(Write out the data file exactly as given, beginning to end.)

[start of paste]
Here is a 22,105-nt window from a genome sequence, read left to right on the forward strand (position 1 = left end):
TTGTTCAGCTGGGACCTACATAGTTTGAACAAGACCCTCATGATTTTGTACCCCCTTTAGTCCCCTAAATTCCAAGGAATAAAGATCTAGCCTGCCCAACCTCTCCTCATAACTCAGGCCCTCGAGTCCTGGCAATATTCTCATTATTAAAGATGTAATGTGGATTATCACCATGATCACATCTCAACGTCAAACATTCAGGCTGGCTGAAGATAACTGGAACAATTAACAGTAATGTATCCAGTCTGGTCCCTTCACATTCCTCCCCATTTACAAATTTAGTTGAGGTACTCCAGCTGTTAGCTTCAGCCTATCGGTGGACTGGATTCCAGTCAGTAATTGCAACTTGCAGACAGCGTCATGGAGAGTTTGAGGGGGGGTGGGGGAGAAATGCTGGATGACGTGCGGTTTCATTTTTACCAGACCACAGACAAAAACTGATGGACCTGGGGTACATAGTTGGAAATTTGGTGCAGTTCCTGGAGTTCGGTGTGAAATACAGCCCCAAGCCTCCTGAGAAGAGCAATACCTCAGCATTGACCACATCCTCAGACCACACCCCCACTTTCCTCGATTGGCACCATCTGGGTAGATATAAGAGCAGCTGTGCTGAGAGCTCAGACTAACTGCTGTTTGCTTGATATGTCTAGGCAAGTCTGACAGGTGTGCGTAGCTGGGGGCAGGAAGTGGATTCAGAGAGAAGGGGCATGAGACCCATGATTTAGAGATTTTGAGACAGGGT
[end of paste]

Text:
Here is a 22,105-nt window from a genome sequence, read left to right on the forward strand (position 1 = left end):
TTGTTCAGCTGGGACCTACATAGTTTGAACAAGACCCTCATGATTTTGTACCCCCTTTAGTCCCCTAAATTCCAAGGAATAAAGATCTAGCCTGCCCAACCTCTCCTCATAACTCAGGCCCTCGAGTCCTGGCAATATTCTCATTATTAAAGATGTAATGTGGATTATCACCATGATCACATCTCAACGTCAAACATTCAGGCTGGCTGAAGATAACTGGAACAATTAACAGTAATGTATCCAGTCTGGTCCCTTCACATTCCTCCCCATTTACAAATTTAGTTGAGGTACTCCAGCTGTTAGCTTCAGCCTATCGGTGGACTGGATTCCAGTCAGTAATTGCAACTTGCAGACAGCGTCATGGAGAGTTTGAGGGGGGGTGGGGGAGAAATGCTGGATGACGTGCGGTTTCATTTTTACCAGACCACAGACAAAAACTGATGGACCTGGGGTACATAGTTGGAAATTTGGTGCAGTTCCTGGAGTTCGGTGTGAAATACAGCCCCAAGCCTCCTGAGAAGAGCAATACCTCAGCATTGACCACATCCTCAGACCACACCCCCACTTTCCTCGATTGGCACCATCTGGGTAGATATAAGAGCAGCTGTGCTGAGAGCTCAGACTAACTGCTGTTTGCTTGATATGTCTAGGCAAGTCTGACAGGTGTGCGTAGCTGGGGGCAGGAAGTGGATTCAGAGAGAAGGGGCATGAGACCCATGATTTAGAGATTTTGAGACAGGGT